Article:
Things are also going well in terms of the Herald’s newspaper inserted magazines: Canvas increased readership by 16,000 to 433,000 and Time Out, delivered in the Thursday edition of the paper, added 43,000 readers to reach 393,000. Friday’s Business Herald, with a readership of 385,000, now has five times as many readers as any other weekly business magazine (interestingly, the National Business Review’s print numbers aren’t looking very healthy, with 14,000 fewer readers than the year previous, which possibly puts its recent claims about the number of paid online subscriptions it had gained into perspective).

The New Zealand Woman’s Weekly is up 19,000 to 814,000 readers, making it New Zealand’s best-read newsstand magazine with more than 31,000 more readers than its nearest weekly competitor (although it is still 31,000 fewer readers than it had in April 2008).

Fairfax Media doesn’t have quite as much to crow about (aside from the success of stuff.co.nz, which recently overtook nzherald.co.nz as the most read news site in New Zealand) but says an increased focus on local content has helped newspaper growth for The Dominion Post, The Press and Waikato Times.

The Press increased its readership period-on-period by 3,000 readers aged 15+ in the Christchurch area, with a 2.9 percent increase year-on-year in the number of readers in the Christchurch area across the Monday-Friday editions. The Waikato Times now reaches 104,000 Kiwis.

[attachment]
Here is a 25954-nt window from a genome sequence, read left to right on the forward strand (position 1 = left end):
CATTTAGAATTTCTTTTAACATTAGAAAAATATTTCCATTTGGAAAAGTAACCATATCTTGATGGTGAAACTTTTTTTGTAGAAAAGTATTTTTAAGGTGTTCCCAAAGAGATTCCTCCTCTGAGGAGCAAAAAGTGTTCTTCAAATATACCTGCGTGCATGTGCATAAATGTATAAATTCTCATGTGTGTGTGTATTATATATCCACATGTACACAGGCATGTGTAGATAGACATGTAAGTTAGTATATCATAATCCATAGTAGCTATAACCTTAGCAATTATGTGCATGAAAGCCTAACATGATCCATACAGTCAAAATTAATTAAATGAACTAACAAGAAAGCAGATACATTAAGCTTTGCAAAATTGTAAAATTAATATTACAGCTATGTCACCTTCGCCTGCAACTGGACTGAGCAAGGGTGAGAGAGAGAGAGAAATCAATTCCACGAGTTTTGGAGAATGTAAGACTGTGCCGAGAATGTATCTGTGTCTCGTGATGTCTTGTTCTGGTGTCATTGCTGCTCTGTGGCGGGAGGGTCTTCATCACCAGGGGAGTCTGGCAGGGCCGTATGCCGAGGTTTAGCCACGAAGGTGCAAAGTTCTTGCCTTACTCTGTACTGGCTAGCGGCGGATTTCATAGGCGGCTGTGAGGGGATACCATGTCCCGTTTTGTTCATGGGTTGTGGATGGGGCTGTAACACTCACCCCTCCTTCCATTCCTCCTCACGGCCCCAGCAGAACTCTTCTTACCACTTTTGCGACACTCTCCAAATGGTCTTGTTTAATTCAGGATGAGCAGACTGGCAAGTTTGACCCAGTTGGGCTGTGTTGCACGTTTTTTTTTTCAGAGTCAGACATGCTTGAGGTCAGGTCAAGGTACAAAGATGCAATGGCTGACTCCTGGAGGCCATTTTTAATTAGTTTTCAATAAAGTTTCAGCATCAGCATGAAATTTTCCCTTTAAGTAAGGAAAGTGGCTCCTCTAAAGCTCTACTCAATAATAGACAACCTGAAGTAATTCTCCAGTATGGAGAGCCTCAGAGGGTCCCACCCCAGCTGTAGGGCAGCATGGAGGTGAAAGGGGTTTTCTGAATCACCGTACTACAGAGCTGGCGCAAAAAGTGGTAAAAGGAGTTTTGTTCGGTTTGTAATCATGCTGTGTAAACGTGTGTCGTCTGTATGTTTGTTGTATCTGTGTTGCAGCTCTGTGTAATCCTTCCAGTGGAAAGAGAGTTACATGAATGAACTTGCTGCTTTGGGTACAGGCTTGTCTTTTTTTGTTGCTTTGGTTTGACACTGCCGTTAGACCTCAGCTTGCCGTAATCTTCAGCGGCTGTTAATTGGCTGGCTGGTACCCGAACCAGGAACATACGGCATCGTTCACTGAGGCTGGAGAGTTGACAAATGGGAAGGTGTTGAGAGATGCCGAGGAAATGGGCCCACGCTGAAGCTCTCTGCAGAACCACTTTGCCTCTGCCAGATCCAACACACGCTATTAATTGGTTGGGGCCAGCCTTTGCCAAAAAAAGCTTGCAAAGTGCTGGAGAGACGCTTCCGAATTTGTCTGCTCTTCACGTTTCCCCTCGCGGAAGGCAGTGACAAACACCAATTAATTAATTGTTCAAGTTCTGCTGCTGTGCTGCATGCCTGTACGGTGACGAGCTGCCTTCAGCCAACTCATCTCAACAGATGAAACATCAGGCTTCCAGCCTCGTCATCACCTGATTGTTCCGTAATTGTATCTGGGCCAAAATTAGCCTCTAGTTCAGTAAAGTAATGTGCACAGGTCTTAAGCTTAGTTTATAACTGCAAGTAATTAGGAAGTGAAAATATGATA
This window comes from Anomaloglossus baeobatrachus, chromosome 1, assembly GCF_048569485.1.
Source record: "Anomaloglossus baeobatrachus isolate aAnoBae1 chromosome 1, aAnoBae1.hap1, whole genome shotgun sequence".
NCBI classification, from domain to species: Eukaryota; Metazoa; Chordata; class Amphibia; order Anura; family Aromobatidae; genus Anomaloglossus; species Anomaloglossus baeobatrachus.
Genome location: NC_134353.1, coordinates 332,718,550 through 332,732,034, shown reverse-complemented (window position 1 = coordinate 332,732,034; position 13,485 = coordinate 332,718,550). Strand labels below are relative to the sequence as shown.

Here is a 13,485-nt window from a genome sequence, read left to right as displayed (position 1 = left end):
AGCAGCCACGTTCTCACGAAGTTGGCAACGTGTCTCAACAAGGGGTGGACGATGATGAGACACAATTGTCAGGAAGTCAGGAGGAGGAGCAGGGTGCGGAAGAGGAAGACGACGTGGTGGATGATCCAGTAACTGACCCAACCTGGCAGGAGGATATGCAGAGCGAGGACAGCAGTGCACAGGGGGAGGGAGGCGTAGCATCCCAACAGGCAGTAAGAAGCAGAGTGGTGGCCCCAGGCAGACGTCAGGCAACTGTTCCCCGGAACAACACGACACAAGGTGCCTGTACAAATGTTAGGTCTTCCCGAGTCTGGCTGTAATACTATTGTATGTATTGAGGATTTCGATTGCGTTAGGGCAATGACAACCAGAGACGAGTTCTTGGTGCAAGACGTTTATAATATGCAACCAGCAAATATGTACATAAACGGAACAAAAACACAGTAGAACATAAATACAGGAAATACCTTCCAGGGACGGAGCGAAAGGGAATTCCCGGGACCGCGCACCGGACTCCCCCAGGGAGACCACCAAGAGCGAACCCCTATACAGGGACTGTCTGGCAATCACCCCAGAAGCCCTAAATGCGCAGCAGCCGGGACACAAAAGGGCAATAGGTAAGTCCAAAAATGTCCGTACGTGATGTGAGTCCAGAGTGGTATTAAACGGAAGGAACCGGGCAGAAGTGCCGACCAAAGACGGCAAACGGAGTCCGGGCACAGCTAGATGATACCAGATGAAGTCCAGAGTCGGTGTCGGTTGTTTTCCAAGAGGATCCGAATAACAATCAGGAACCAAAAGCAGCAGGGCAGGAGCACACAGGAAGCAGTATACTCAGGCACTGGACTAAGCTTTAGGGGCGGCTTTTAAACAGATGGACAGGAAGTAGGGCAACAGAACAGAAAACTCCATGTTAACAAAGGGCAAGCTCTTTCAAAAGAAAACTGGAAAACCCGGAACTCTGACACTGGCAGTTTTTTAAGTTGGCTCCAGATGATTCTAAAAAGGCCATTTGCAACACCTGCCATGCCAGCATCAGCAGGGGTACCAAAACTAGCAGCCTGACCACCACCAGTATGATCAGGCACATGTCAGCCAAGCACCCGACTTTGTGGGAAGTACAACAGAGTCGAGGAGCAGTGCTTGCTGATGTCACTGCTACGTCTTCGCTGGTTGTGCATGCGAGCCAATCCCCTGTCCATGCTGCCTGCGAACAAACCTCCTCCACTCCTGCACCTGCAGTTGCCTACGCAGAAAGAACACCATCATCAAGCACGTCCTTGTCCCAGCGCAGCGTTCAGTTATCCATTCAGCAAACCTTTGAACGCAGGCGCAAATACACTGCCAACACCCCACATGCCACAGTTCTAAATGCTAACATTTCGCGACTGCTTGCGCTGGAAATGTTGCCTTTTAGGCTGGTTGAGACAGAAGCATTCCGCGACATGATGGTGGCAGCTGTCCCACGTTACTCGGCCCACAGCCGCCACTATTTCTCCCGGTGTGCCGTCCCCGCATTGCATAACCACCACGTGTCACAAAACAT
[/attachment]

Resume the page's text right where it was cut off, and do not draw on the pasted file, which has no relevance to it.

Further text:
The Dom Post increased its numbers slightly, with 249,000 readers on an average day. And, in its core Wellington area, it gained an extra 1,000 readers and now reaches 144,000 Wellingtonians.

On a national scale, The Sunday Star-Times took the most well read Sunday newspaper medal with 562,000 readers aged 10+. But it’s a hollow victory, as it has lost 18,000 readers since last year and 40,000 since the 2008 figures. Sunday magazine also performed poorly, down 17,000 on last year.

In the Fairfax Magazines stable, there was an additional 12,000 readers year-on-year. NZ Gardener was the star performer with a readership of 320,000, a 11.5 percent year-on-year increase. And Lifestyle Block also performed well to reach 64,000 readers, an increase of 14.3 percent year-on-year.

ACP Magazines says its performance has defied the doomsday prophesies and, with growth of one percent in gross magazine readership, the total market is now on the right side of the ledger.